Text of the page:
INSIDE OUT ’15: ‘Transfixed’ paints an intimate portrait of an amazing woman

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She’s been called the transsexual Norma Rae by many, but mainly Martine Stonehouse is simply an amazing human being.

Born in 1956 as Martin Stonehouse, Martine has overcome odds most of us can’t even imagine. As a child she had difficulty interacting with other children, leading to homeschooling through most of elementary school. As an adult, she discovered that she has Asperger’s syndrome, explaining her difficulty relating to other people. Then, after years of feeling trapped in her own body, at 38 she decided to fully transition from male to female.

Martine’s life hit another road bump just as she was seeking final approval for her gender reassignment surgery (GRS): OHIP delisted it. This led to Martine transforming once again, this time into activist. She launched a civil rights suit against the Ontario government, which after an eight-year fight, resulted in the reinstatement of the funding for GRS.

The story of Martine’s activism alone would make for a fascinating documentary, but director Alon Kol has instead focused on Martine’s personal journey of transitioning and her relationship with fiance (now husband) John. The result is Transfixed, a documentary that focuses on Martine’s struggle to find a doctor willing to perform her surgery due to her health issues and chronicles the effects that her transitioning and related difficulties have on her relationships with those closest to her, particularly John.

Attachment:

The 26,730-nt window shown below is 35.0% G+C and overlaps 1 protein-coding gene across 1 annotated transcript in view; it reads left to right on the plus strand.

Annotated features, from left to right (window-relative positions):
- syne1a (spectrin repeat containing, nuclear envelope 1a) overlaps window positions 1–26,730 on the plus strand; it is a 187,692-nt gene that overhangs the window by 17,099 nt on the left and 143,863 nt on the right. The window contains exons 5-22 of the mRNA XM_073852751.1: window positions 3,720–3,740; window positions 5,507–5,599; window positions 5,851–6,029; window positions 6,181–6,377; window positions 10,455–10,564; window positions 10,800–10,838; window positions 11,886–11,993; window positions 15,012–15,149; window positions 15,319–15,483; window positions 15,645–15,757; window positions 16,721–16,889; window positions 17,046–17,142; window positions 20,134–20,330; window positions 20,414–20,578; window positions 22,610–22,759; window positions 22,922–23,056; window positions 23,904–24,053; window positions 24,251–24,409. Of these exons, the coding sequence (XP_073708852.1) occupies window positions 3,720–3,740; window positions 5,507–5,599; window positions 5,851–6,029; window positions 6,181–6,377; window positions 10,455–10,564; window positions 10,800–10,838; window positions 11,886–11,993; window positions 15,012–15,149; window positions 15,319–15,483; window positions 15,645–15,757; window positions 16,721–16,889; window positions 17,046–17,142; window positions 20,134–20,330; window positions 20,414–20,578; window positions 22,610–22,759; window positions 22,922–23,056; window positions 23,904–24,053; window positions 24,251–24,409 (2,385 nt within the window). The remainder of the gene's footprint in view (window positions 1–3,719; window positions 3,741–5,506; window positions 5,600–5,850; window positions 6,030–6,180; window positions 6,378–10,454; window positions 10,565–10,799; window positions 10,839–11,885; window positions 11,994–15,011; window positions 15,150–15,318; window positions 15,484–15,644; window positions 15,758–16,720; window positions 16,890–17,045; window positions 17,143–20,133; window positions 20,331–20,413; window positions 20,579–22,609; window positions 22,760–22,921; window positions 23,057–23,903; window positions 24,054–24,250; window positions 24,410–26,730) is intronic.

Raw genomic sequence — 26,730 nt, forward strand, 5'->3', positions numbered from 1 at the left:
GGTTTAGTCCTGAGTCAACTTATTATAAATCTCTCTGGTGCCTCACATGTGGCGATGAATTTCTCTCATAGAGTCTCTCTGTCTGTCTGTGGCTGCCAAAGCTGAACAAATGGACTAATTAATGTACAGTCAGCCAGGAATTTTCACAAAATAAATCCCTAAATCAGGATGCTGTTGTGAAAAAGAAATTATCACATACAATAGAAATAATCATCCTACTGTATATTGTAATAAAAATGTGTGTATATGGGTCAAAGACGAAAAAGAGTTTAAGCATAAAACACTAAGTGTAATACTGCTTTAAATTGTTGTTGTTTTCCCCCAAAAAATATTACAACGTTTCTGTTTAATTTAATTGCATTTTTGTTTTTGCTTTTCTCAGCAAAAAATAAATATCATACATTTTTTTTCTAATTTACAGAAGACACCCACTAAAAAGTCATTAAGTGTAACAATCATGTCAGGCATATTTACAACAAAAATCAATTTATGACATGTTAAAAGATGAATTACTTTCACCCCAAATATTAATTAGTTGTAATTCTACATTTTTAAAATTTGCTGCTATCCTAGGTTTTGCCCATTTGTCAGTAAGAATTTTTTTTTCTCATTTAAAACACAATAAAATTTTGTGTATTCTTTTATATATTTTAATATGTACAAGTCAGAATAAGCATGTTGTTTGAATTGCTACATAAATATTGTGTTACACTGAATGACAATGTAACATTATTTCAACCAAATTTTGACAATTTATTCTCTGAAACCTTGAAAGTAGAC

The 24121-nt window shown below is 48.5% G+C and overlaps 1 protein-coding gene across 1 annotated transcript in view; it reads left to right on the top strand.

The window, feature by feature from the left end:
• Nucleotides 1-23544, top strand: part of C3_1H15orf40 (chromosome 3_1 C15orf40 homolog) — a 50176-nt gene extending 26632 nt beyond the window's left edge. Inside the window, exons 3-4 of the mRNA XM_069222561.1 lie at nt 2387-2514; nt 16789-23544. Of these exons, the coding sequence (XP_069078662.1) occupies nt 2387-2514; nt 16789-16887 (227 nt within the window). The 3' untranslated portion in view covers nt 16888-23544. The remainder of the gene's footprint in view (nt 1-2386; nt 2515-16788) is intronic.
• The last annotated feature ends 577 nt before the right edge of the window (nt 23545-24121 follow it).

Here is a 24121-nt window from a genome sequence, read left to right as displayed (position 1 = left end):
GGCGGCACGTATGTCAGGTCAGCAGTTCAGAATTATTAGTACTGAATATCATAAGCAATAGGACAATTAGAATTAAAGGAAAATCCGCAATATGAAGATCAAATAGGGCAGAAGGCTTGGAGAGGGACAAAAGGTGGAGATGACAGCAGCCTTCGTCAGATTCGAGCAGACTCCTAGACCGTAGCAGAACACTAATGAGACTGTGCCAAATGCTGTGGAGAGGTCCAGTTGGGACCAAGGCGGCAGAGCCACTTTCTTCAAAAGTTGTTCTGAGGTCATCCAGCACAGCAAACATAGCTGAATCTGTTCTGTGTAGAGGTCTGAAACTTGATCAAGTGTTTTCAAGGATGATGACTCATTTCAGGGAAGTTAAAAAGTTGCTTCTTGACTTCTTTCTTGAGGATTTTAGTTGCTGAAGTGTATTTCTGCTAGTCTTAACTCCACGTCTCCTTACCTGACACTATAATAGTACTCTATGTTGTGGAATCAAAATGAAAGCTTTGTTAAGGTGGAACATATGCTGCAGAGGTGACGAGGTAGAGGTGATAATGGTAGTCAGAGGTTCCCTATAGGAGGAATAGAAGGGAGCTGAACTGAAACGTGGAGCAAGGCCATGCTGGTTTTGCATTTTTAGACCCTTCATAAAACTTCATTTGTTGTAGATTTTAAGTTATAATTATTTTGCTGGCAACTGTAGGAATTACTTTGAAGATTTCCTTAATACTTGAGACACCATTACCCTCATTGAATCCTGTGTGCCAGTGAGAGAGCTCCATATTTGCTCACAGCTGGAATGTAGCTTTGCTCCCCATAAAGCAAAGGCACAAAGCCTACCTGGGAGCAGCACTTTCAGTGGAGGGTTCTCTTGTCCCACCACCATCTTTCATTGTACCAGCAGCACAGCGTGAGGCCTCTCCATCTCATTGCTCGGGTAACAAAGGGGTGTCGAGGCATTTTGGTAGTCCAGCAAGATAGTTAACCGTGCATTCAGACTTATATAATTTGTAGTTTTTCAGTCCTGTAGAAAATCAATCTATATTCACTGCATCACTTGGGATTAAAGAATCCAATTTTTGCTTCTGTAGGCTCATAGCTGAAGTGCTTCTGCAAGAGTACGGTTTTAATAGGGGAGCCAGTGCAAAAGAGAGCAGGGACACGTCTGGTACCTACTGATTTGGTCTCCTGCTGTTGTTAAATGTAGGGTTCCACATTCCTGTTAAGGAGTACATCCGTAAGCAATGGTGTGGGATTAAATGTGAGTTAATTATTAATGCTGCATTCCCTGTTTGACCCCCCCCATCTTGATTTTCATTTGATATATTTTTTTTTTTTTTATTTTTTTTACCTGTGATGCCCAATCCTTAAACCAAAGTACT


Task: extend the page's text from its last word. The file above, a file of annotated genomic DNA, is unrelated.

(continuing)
The film is beautifully shot, using soft focus and centre camera angles, and features old film clips combined with voiceovers by Martine to try and place us inside Martine’s world and give some sense of how she experiences everyday life. The rest of the film allows Martine and those closest to her tell their own stories. The coverage of her activism is quickly summed up in old news footage and the rest of the past is told by the participants on screen, capturing their recollections as opposed to mining archives for the truth. This all lends an extremely personal touch to the film.

Martine and John have put their faith in Kol by allowing him access to their most intimate moments, from personal arguments and their wedding, even allowing him into the surgery room with Martine. Kol takes their trust and delivers an incredible portrait of devotion and perseverance. It’s clear that he is somewhat in awe of his subject, and who can blame him? Most of the Q&A after the film was taken up by Martine inviting everyone who has been involved in her life up on stage and explaining why they are important fixtures in her life. There is no hint of ego here either, just a drive to improve the lives of the people around her.

The world could do with more people like Martine, who has faced everything life has thrown at her with intelligence, grace and a wry sense of humour. There is nothing to do but marvel at her resilience and try to live up to the example that she has set.

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Amanda is covering the 2015 Inside Out Festival live from Toronto. For more coverage of the festival, click here.

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